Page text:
Monday, June 18, 2012

A lovely day for a ride...

a lovely day for a ride 

We are so fortunate to have a lovely place to ride bikes right across the street, and before the summer season hits we have the place mostly to ourselves. We do occasionally share the trails with neighbors and people running or walking their dogs, but until the gates open in mid-late June this is a great safe place for bike riding and slowly moseying about.


And running.

 And in she goes! 

Every puddle must be explored.

Puddle Jumping 

And every puddle must be jumped.

Sunday, June 17, 2012

Random Bits from May

Um yeah, I'm just a little bit behind on photos and updates...


There was lots of t-ball, Lyle coaching and Josh playing.

 Josh at third base

Josh running to third base.

how Lucy watches t-ball games

This is how Lucy watches t-ball.


Though sometimes she prefers to watch it (or not watch it) by climbing fences.

sorting legos

We sorted legos.

 always legos

And then we unsorted them.

 everyone's favorite device

Lucy on everyone's favorite device, though this month I think Josh may have favored minecraft and skype over playing on the ipad.


Tangrams (from a book called, Anno's Math Games)

 a moth napping in our lilacs 

We found lots of little nature surprises around our yard. One of our favorite finds (aside from this moth napping in the lilacs) was a complete cicada shell, stuck to the side of our chicken coop after molting.

 petting baby angoras 

There were animals, of course, and not just our own rabbit and chickens, but a little trip to a local farm.

And of course, a healthy dose of monkeying around!

Saturday, June 16, 2012

A Nest in Nature

Marcia shares her box turtle find with everyone 

One of our favorite almost weekly treks is to A Nest in Nature. We are so lucky to have this group of parents and children in our lives, and blessed to have Marcia open up her home and her farm to all of us.


Each week Marcia provides the materials and ideas for some type of craft as just one of many options. Our time at NEST is relaxed and open-ended, and yes, sometimes chaotic (often depending on how many people show up!).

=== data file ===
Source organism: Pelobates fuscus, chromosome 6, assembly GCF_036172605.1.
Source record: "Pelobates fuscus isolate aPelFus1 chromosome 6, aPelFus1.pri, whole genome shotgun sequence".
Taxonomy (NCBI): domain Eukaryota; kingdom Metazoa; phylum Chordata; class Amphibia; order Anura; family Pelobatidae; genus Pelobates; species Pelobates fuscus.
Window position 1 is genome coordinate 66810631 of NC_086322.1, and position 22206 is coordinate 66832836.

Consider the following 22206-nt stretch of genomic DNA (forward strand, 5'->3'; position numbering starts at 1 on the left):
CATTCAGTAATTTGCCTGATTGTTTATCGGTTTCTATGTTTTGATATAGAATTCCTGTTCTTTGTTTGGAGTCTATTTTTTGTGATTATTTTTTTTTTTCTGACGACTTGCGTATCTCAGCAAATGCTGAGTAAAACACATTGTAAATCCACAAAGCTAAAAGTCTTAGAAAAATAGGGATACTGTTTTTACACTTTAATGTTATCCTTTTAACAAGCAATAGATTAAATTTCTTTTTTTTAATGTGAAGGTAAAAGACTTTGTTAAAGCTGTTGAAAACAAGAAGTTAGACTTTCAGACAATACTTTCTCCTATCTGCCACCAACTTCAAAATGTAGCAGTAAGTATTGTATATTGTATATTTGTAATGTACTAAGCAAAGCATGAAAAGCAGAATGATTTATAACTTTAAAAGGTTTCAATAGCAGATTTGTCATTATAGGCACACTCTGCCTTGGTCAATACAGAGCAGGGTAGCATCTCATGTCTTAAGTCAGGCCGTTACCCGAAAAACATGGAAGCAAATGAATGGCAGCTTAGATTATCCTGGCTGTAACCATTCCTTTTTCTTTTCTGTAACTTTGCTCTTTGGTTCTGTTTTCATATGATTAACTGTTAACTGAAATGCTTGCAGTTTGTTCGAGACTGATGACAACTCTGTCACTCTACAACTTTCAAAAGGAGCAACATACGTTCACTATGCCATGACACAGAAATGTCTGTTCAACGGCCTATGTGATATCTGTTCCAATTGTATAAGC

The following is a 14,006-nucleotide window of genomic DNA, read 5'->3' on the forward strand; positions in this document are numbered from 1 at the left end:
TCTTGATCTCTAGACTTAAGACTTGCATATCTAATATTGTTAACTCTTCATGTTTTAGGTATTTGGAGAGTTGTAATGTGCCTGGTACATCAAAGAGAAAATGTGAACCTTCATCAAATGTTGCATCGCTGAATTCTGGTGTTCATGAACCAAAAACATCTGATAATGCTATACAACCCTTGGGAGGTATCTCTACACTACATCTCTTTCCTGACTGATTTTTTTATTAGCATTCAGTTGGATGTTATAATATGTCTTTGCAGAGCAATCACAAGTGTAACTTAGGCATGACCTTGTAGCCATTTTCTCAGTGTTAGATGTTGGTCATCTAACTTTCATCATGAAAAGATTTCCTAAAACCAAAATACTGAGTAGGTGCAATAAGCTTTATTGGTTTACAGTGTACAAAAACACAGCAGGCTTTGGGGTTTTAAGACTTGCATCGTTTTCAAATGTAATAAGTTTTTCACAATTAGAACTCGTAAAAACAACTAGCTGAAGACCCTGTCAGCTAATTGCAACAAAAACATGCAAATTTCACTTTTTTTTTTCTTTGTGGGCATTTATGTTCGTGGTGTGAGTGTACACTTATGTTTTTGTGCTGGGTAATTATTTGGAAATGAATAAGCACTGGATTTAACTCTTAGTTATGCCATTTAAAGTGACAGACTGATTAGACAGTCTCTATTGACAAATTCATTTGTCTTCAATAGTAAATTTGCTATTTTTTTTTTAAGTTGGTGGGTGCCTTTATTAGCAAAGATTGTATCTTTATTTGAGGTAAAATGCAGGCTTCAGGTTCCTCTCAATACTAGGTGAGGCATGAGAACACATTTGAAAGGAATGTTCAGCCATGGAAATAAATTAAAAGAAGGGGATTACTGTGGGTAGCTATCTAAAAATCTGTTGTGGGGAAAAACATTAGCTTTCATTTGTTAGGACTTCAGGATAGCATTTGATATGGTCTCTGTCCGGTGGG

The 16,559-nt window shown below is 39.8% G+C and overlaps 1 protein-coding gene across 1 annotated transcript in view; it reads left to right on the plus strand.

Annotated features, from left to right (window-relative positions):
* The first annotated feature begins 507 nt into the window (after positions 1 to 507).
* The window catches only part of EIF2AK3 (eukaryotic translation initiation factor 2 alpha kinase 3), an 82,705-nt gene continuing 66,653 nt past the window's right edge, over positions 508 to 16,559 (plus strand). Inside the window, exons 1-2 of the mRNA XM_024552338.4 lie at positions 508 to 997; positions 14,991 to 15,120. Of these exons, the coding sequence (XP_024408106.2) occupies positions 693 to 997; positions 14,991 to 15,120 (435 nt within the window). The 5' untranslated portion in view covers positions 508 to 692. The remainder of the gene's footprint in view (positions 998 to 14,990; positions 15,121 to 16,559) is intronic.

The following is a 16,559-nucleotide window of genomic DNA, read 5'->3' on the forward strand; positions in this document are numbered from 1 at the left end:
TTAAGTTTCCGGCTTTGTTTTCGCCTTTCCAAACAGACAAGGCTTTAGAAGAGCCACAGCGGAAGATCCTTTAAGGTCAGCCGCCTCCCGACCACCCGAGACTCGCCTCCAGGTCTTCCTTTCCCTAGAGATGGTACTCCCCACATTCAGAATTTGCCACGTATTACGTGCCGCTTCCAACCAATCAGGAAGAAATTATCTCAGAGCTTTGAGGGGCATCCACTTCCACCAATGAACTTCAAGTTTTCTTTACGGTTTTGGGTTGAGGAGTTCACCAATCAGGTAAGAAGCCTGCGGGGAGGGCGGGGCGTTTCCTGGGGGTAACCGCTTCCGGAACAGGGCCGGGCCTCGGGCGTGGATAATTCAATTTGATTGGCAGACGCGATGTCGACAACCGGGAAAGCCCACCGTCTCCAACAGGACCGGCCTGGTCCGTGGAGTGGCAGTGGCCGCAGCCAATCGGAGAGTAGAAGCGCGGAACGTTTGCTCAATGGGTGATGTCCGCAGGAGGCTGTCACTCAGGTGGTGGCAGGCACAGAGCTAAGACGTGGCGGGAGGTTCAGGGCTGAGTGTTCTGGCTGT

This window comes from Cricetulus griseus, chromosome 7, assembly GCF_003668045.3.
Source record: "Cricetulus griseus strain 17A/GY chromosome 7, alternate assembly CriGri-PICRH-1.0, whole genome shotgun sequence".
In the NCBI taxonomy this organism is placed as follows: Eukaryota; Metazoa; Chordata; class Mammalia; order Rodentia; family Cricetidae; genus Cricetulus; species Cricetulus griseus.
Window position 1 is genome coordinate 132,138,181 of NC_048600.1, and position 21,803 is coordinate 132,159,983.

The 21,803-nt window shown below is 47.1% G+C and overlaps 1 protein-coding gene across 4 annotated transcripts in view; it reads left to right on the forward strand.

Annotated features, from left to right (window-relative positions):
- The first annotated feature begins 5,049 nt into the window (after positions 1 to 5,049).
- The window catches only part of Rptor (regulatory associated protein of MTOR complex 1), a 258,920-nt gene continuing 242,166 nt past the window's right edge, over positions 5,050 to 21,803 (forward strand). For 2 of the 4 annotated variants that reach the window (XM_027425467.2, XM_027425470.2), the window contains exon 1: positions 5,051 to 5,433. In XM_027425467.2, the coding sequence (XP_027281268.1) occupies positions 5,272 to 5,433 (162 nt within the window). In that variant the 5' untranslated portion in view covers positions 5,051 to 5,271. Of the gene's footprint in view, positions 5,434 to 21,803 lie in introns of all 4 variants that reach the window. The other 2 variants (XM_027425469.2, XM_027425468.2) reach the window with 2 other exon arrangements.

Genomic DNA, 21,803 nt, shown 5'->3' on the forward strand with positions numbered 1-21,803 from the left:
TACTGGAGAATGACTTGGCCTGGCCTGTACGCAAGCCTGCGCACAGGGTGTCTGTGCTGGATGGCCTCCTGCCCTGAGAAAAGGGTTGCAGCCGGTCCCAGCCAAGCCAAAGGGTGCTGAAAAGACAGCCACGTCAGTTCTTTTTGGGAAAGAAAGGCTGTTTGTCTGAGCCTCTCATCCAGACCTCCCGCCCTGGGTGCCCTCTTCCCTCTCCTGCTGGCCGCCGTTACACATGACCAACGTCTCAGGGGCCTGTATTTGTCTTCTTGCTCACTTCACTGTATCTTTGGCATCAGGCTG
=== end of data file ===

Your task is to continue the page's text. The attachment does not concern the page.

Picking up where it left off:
There is plenty of time for dress-up play, legos, or just about anything else you can imagine.


Of course there is lots of time spent outside, and the outside of Marcia's home is just as wonderful as the inside. One of Lucy's favorite things to do at Nest is rock hopping on these boulders out front. I have to admit, it makes me a little nervous to watch Lucy scramble and hop from boulder to boulder. I'm usually a few feet away just in case, but this girl is pretty sure on her feet!

 rock hunting 

There is also rock-finding...


...and rock painting.

 box turtle 

And when Miss Marcia (as Josh likes to call her) finds a special treasure, she loves to share it with the children. Whether it is a box turtle, or baby chicks, or tadpoles, or feeding horses (and passing out fistfuls of horse hair to each child), or a walk down to the pond, there is always something to explore and touch at Nest.

 box turtle 

Marcia's gentle and patient hands are sharing this box turtle with everyone. She is a long-time unschooling mama and I am so glad to have her in my life. When I have questions or doubts or frustrations, she is the person to talk to! Her experience and knowledge is so valuable to me.

 the remains of play 

The remains of play.

Thank you Marcia!

Friday, June 15, 2012

Unschooling Tools: For Reading

books books books

There are books everywhere in our house, even piled on the changing table.


There are empty books for writing. Josh used to fill pages and pages with these writing squiggles.

 books books books

The majority of our picture books fill this small shelf.


What started with pages of writing squiggles, eventually became pages of letters and numbers.

 books books books

Our book basket is in our main living space and has current favorite reads and library books in it.


Then came real words here and there, copied from the story he asked me to write out for him. Though, looking at the photo now I see at least a couple of words (water and down) that don't appear on my side. I am guessing that he asked me to spell those out for him, but I honestly can't remember how it all happened (this sample is from months and months ago, maybe close to a year--maybe I need to start dating these things!).

 books books books

Yes, piles and piles of books in our too crowded and disorganized bookshelves.


Then there are word games. Sometimes Josh will ask me how to write or spell something. Sometimes he wants to know if certain words rhyme. Words like fox, stop, north, and login were some of the first words he could read on his own. As you can probably guess, soon after login came things like play, cancel, game, monkeyquest, minecraft, etc.--many computer related words.

 books books books

More books stacked up in our windowsill.

 word games

And more words games after we read several of the Ramona books and tried turning the letter "Q" into a cat just like Ramona does in the book. From there we played around with more Q words and other letters we could turn into pictures. The writing is mine but the ideas were all Joshua's.